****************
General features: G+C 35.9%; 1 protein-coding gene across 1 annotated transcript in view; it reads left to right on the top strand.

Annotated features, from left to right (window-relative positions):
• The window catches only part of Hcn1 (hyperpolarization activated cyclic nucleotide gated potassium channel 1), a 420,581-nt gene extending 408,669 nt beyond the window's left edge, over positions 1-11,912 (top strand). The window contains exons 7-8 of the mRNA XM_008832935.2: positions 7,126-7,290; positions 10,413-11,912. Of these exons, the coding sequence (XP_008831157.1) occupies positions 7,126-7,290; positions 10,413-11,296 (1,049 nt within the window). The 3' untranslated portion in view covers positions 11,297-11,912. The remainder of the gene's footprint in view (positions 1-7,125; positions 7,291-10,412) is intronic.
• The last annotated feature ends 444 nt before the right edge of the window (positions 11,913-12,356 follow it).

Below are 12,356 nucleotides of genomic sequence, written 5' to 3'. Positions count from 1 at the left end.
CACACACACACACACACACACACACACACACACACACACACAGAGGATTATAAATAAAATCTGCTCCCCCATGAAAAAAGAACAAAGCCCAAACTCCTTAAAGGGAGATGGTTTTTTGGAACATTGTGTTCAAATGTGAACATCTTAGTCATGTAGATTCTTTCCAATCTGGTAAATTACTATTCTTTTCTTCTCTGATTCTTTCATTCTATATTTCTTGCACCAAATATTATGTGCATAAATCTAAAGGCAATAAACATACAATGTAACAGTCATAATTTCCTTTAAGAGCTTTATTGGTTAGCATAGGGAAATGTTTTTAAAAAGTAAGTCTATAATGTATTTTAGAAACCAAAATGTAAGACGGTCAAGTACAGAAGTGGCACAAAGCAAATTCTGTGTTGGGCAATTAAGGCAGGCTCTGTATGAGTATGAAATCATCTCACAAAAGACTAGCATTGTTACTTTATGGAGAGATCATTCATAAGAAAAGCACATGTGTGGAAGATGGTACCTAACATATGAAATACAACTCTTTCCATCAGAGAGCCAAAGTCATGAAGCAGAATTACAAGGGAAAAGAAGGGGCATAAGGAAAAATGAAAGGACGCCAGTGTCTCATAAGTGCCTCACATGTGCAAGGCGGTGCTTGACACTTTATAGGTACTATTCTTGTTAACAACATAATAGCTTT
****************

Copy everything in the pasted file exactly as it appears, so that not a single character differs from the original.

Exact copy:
General features: G+C 35.9%; 1 protein-coding gene across 1 annotated transcript in view; it reads left to right on the top strand.

Annotated features, from left to right (window-relative positions):
• The window catches only part of Hcn1 (hyperpolarization activated cyclic nucleotide gated potassium channel 1), a 420,581-nt gene extending 408,669 nt beyond the window's left edge, over positions 1-11,912 (top strand). The window contains exons 7-8 of the mRNA XM_008832935.2: positions 7,126-7,290; positions 10,413-11,912. Of these exons, the coding sequence (XP_008831157.1) occupies positions 7,126-7,290; positions 10,413-11,296 (1,049 nt within the window). The 3' untranslated portion in view covers positions 11,297-11,912. The remainder of the gene's footprint in view (positions 1-7,125; positions 7,291-10,412) is intronic.
• The last annotated feature ends 444 nt before the right edge of the window (positions 11,913-12,356 follow it).

Below are 12,356 nucleotides of genomic sequence, written 5' to 3'. Positions count from 1 at the left end.
CACACACACACACACACACACACACACACACACACACACACAGAGGATTATAAATAAAATCTGCTCCCCCATGAAAAAAGAACAAAGCCCAAACTCCTTAAAGGGAGATGGTTTTTTGGAACATTGTGTTCAAATGTGAACATCTTAGTCATGTAGATTCTTTCCAATCTGGTAAATTACTATTCTTTTCTTCTCTGATTCTTTCATTCTATATTTCTTGCACCAAATATTATGTGCATAAATCTAAAGGCAATAAACATACAATGTAACAGTCATAATTTCCTTTAAGAGCTTTATTGGTTAGCATAGGGAAATGTTTTTAAAAAGTAAGTCTATAATGTATTTTAGAAACCAAAATGTAAGACGGTCAAGTACAGAAGTGGCACAAAGCAAATTCTGTGTTGGGCAATTAAGGCAGGCTCTGTATGAGTATGAAATCATCTCACAAAAGACTAGCATTGTTACTTTATGGAGAGATCATTCATAAGAAAAGCACATGTGTGGAAGATGGTACCTAACATATGAAATACAACTCTTTCCATCAGAGAGCCAAAGTCATGAAGCAGAATTACAAGGGAAAAGAAGGGGCATAAGGAAAAATGAAAGGACGCCAGTGTCTCATAAGTGCCTCACATGTGCAAGGCGGTGCTTGACACTTTATAGGTACTATTCTTGTTAACAACATAATAGCTTT